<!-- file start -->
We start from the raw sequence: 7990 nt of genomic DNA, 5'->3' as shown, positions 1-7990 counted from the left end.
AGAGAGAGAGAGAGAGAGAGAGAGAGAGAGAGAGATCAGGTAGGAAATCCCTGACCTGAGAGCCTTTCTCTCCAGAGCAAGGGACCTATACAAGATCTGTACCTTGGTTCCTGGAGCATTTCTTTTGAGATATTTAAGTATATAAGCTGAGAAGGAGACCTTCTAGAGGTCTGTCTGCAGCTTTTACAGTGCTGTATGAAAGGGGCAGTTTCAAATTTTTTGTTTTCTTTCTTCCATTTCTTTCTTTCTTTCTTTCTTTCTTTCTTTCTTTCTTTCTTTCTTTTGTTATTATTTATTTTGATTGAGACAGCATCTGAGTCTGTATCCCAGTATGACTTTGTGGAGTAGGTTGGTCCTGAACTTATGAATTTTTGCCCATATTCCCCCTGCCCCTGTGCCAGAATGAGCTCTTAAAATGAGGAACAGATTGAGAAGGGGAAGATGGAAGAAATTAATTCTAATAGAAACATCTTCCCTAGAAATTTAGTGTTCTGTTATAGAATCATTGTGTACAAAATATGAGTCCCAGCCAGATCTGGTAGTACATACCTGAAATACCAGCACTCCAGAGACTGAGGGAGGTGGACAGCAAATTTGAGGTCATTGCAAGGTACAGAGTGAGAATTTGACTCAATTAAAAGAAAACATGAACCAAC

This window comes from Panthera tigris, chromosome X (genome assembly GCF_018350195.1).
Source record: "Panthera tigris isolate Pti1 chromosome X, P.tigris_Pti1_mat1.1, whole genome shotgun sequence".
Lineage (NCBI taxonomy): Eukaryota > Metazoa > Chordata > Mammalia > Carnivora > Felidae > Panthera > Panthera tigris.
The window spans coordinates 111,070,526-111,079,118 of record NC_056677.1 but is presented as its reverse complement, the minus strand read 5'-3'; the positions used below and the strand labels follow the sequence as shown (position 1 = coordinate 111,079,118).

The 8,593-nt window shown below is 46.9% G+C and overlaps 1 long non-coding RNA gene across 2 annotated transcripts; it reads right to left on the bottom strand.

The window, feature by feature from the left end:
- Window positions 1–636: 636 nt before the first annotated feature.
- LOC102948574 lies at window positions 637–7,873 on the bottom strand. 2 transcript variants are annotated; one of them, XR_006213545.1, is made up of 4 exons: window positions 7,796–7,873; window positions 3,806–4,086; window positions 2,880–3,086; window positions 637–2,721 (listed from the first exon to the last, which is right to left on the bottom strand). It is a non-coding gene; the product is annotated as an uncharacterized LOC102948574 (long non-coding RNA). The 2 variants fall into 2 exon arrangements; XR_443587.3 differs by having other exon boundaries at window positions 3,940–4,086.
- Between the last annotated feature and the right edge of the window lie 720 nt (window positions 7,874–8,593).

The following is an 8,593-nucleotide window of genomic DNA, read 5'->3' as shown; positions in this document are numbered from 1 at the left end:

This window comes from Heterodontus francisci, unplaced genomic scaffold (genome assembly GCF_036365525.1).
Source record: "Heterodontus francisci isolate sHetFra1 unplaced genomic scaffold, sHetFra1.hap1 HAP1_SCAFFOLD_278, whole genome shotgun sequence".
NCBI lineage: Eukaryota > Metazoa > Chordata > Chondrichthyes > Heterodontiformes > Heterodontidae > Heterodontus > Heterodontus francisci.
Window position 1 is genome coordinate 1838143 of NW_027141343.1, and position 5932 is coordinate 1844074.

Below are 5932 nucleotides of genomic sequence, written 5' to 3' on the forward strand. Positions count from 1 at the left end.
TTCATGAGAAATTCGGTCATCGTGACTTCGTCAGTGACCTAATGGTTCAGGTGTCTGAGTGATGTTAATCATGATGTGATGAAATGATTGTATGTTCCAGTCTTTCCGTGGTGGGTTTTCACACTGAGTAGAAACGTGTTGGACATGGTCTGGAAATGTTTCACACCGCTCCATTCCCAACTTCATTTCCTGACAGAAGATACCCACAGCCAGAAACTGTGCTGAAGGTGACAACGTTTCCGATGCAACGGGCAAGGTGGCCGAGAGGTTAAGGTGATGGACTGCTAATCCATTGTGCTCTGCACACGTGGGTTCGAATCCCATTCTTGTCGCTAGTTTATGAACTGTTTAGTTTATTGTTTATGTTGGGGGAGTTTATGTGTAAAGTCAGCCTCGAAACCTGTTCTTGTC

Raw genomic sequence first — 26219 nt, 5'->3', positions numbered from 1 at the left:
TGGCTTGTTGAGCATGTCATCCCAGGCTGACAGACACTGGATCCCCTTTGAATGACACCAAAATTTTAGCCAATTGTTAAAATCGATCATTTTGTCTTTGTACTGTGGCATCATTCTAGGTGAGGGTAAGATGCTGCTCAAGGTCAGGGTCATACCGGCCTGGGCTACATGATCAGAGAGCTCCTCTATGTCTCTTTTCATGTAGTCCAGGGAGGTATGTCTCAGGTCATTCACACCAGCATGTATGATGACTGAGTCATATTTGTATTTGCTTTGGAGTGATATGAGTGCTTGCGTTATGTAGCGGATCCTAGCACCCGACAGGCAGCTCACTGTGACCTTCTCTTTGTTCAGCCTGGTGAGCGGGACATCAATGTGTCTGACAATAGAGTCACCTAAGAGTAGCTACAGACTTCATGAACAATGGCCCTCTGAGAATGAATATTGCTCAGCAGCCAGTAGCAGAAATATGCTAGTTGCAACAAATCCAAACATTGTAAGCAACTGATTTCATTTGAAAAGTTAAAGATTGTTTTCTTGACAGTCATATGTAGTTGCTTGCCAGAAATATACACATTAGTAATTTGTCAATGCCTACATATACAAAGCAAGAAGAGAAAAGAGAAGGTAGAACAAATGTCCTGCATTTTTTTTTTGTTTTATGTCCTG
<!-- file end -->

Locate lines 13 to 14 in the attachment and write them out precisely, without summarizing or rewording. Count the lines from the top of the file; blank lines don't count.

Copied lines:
This window comes from Heterodontus francisci, unplaced genomic scaffold (genome assembly GCF_036365525.1).
Source record: "Heterodontus francisci isolate sHetFra1 unplaced genomic scaffold, sHetFra1.hap1 HAP1_SCAFFOLD_278, whole genome shotgun sequence".